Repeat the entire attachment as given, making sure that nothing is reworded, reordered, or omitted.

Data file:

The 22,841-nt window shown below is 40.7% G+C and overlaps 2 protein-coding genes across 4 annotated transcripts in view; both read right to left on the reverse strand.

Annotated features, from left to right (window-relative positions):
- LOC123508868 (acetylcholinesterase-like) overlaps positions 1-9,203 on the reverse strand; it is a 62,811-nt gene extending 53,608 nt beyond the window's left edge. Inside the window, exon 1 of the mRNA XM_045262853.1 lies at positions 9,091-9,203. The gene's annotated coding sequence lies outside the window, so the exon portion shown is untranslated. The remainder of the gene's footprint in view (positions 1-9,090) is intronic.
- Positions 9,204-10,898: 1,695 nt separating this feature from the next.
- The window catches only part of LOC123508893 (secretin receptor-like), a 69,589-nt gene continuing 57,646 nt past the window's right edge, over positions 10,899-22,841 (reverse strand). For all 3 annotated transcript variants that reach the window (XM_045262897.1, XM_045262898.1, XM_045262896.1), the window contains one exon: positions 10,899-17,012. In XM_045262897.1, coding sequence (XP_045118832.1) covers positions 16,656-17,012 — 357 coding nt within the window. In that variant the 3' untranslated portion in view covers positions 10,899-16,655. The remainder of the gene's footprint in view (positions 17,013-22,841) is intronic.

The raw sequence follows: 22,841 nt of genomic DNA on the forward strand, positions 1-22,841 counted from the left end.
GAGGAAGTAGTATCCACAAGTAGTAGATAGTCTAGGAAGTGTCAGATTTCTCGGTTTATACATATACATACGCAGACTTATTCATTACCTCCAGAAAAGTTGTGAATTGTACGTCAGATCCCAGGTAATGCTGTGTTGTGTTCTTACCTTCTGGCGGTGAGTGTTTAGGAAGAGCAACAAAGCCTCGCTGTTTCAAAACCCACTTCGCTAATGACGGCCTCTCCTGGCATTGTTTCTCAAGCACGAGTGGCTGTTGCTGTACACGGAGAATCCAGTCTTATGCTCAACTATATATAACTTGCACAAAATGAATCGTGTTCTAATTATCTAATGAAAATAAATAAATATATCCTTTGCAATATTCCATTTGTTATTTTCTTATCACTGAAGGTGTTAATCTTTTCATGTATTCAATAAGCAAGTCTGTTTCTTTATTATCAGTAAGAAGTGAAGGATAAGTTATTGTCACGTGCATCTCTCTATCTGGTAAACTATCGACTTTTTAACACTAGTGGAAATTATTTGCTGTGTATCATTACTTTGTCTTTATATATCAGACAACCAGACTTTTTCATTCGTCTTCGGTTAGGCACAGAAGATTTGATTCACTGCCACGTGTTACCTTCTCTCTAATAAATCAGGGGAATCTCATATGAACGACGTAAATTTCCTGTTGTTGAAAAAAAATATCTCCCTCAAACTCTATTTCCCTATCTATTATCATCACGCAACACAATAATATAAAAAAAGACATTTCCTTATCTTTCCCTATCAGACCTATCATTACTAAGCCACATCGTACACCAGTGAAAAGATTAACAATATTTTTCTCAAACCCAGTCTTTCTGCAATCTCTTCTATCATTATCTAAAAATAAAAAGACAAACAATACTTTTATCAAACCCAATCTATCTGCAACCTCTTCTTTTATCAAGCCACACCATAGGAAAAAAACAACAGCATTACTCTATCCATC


The 22,841-nt window shown below is 40.7% G+C and overlaps 2 protein-coding genes across 4 annotated transcripts in view; both read right to left on the reverse strand.

Annotated features, from left to right (window-relative positions):
- LOC123508868 (acetylcholinesterase-like) overlaps positions 1-9,203 on the reverse strand; it is a 62,811-nt gene extending 53,608 nt beyond the window's left edge. Inside the window, exon 1 of the mRNA XM_045262853.1 lies at positions 9,091-9,203. The gene's annotated coding sequence lies outside the window, so the exon portion shown is untranslated. The remainder of the gene's footprint in view (positions 1-9,090) is intronic.
- Positions 9,204-10,898: 1,695 nt separating this feature from the next.
- The window catches only part of LOC123508893 (secretin receptor-like), a 69,589-nt gene continuing 57,646 nt past the window's right edge, over positions 10,899-22,841 (reverse strand). For all 3 annotated transcript variants that reach the window (XM_045262897.1, XM_045262898.1, XM_045262896.1), the window contains one exon: positions 10,899-17,012. In XM_045262897.1, coding sequence (XP_045118832.1) covers positions 16,656-17,012 — 357 coding nt within the window. In that variant the 3' untranslated portion in view covers positions 10,899-16,655. The remainder of the gene's footprint in view (positions 17,013-22,841) is intronic.

The raw sequence follows: 22,841 nt of genomic DNA on the forward strand, positions 1-22,841 counted from the left end.
GAGGAAGTAGTATCCACAAGTAGTAGATAGTCTAGGAAGTGTCAGATTTCTCGGTTTATACATATACATACGCAGACTTATTCATTACCTCCAGAAAAGTTGTGAATTGTACGTCAGATCCCAGGTAATGCTGTGTTGTGTTCTTACCTTCTGGCGGTGAGTGTTTAGGAAGAGCAACAAAGCCTCGCTGTTTCAAAACCCACTTCGCTAATGACGGCCTCTCCTGGCATTGTTTCTCAAGCACGAGTGGCTGTTGCTGTACACGGAGAATCCAGTCTTATGCTCAACTATATATAACTTGCACAAAATGAATCGTGTTCTAATTATCTAATGAAAATAAATAAATATATCCTTTGCAATATTCCATTTGTTATTTTCTTATCACTGAAGGTGTTAATCTTTTCATGTATTCAATAAGCAAGTCTGTTTCTTTATTATCAGTAAGAAGTGAAGGATAAGTTATTGTCACGTGCATCTCTCTATCTGGTAAACTATCGACTTTTTAACACTAGTGGAAATTATTTGCTGTGTATCATTACTTTGTCTTTATATATCAGACAACCAGACTTTTTCATTCGTCTTCGGTTAGGCACAGAAGATTTGATTCACTGCCACGTGTTACCTTCTCTCTAATAAATCAGGGGAATCTCATATGAACGACGTAAATTTCCTGTTGTTGAAAAAAAATATCTCCCTCAAACTCTATTTCCCTATCTATTATCATCACGCAACACAATAATATAAAAAAAGACATTTCCTTATCTTTCCCTATCAGACCTATCATTACTAAGCCACATCGTACACCAGTGAAAAGATTAACAATATTTTTCTCAAACCCAGTCTTTCTGCAATCTCTTCTATCATTATCTAAAAATAAAAAGACAAACAATACTTTTATCAAACCCAATCTATCTGCAACCTCTTCTTTTATCAAGCCACACCATAGGAAAAAAACAACAGCATTACTCTATCCATC